Sicut Lucas

Something I have just noticed is that the art historian Marcia Growden translated into English in 1976 the fulcrum passage of both the Liber Genealogus and the Great Stemma:
Just as Luke the Evangelist has indicated that his line was traced through Nathan to Mary, so also the Evangelist Matthew showed that his line was traced through Solomon to Joseph. That is, out of the tribe of Judah. That the divine tribe appears to proceed to them and thus to Christ according to the flesh that it might be fulfilled which was written. Behold the lion from the tribe of Judah has conquered for the family tree of the Lord. He is the lion from Solomon and descendant of Nathan.
As far as I know this is the first stab at putting into English this mysterious key passage which explains the purpose of both works, yet leaves as many questions as it answers.

The translation, arguably the first ever into English, appears in the text of her Stanford doctoral thesis on the Gerona Beatus, The Narrative Sequence in the Preface to the Gerona Commentaries of Beatus on the Apocalypse. I am a bit baffled by her phrase "for the family tree of the Lord". My translation (in fact mainly the work of Seumas Macdonald) appears in my online collation of the text, and there is some discussion of it on my Liber Genealogus page:
Whereas the evangelist Luke traces the origin of Mary back to Nathan, the evangelist Mathew traces that of Joseph back to Solomon, demonstrating an ancestry from the tribe of Judah. Thus it is clear that these two are biologically descended from a single tribe, leading down to Christ, so that what was written might be fulfilled, "Behold, the lion of the tribe of Judah, the root of David, has prevailed" (Rev. 5:5), whereby the lion is Solomon, the root is Nathan.
I have not seen Growden's dissertation, but the passage is quoted by Jessica Sponsler in her own 2009 thesis at the University of North Carolina on the same topic, Defining the Boundaries of Self and Other in the Girona Beatus of 975. Growden appears to have gone on to become an art history professor at the University of Nevada in Reno.


Ludicrous Cardboard Cut-Out

At the start of a justly celebrated 1996 article which theorized on why humans benefit by using diagrams, two British authors, the late Mike Scaife and Yvonne Rogers, quoted a bizarre scolding in Britain’s House of Commons by the Speaker, Betty Boothroyd.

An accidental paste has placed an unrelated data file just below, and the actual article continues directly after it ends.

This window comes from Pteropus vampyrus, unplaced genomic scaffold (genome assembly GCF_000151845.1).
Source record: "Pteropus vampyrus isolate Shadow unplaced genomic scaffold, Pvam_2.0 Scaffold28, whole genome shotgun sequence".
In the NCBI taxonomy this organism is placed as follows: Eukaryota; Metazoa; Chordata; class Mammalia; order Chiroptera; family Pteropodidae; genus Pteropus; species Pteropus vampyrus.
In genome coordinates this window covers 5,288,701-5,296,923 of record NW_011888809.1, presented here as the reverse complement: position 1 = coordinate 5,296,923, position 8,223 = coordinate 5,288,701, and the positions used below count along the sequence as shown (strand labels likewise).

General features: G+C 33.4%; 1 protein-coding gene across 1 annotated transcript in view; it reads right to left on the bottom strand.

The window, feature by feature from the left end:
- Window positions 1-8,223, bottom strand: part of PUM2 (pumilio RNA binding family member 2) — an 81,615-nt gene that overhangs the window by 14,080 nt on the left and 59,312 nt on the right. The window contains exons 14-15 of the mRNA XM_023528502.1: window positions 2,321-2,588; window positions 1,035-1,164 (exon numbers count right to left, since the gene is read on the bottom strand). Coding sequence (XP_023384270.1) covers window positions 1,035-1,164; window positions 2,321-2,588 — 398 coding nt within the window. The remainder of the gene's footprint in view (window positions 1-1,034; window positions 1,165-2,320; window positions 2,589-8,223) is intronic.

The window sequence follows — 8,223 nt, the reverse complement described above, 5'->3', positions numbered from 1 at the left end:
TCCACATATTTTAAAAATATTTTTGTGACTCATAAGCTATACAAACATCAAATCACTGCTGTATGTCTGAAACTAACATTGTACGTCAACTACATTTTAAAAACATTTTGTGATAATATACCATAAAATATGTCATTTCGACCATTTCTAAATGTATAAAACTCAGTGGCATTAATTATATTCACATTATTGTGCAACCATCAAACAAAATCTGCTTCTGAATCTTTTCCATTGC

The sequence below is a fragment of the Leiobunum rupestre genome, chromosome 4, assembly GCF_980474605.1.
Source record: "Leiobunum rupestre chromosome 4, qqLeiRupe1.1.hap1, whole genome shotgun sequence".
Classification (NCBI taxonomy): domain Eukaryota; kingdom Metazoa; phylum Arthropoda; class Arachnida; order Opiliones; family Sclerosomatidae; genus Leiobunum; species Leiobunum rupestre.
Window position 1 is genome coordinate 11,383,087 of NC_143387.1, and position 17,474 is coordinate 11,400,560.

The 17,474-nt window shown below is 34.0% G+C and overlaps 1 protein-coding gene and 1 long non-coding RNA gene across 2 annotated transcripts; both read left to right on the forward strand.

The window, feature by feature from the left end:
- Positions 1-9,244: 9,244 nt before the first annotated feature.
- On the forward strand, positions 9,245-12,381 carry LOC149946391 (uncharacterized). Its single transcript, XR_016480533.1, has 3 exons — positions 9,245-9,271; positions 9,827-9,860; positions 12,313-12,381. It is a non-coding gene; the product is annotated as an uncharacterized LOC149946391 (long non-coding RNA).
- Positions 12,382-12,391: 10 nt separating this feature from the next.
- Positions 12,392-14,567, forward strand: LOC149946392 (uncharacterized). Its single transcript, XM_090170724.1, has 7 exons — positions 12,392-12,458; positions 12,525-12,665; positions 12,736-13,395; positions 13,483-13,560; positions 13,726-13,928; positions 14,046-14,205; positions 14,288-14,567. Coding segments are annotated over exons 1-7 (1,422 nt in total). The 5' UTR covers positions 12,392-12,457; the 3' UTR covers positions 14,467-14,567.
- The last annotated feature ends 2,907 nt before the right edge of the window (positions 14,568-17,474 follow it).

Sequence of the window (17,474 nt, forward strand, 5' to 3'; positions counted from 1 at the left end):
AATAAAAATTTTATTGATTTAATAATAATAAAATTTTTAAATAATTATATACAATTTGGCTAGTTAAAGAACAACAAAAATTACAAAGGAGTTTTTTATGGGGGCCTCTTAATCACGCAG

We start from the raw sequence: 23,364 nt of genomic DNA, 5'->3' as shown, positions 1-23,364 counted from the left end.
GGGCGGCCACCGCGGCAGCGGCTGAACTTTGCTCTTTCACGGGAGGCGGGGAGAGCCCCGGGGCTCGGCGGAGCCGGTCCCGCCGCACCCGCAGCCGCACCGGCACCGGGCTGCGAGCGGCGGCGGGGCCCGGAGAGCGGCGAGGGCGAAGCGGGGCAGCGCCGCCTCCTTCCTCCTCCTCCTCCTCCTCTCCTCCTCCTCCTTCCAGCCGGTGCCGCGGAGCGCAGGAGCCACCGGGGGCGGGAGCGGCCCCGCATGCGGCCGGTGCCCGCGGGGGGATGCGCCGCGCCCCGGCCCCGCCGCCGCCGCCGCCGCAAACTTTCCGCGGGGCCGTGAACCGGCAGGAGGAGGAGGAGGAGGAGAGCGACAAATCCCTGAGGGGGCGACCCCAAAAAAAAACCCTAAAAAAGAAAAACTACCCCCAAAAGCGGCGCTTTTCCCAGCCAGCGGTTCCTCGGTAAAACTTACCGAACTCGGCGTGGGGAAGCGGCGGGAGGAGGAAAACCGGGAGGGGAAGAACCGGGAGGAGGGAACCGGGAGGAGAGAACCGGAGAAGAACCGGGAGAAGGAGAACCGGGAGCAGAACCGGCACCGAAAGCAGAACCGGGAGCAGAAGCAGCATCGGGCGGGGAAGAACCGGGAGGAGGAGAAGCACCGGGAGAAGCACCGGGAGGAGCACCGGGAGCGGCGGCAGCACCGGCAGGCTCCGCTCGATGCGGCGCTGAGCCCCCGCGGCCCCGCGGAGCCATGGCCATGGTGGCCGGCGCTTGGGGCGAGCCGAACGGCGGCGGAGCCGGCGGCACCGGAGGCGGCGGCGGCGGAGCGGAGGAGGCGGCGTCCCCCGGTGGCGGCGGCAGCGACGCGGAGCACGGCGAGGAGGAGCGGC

According to The Guardian of 1994 December 7, she rebuked a legislator for using a cardboard diagram to explain overseas aid figures, saying, "I have always believed that all members of this house should be sufficiently articulate to express what they want to say without diagrams."

I was curious as to the circumstances of such a foolish statement and whether it was accurately reported, and located it in Hansard 1803–2005. The person who had held up the diagram was Tony Baldry, the under-secretary for foreign affairs, who was defending the Conservative government's allocation of aid to Africa on December 5.

It was immediately mocked by the late Derek Enright (Labour) as a "ludicrous cardboard cut-out".

Shortly after Dale Campbell-Savours (Labour) raised a point of order:
You will have noted during Question Time an incident at the Dispatch Box when the Under-Secretary of State for Foreign and Commonwealth Affairs made what can only be described as an idiot of himself by holding up a handwritten sign showing misleading statistics on overseas development. Are you happy with such conduct at the Dispatch Box, Madam Speaker?
Boothroyd's  reply was not quite verbatim the same as the sentence in The Guardian, but the quote is close enough:
I am not happy with conduct whereby any Minister or any Member brings such diagrams or explanations into the Chamber. I believe that all Members of the House and particularly Ministers should be sufficiently articulate to express what they want to say without diagrams.
Politicians take note: Scaife and Rogers' article points out (very articulately) why diagrams (graphical representations) are enormously important and useful for clear thinking.

Scaife, Mike, and Yvonne Rogers. “External Cognition: How Do Graphical Representations Work?” International Journal of Human-Computer Studies 45 (1996): 185–213.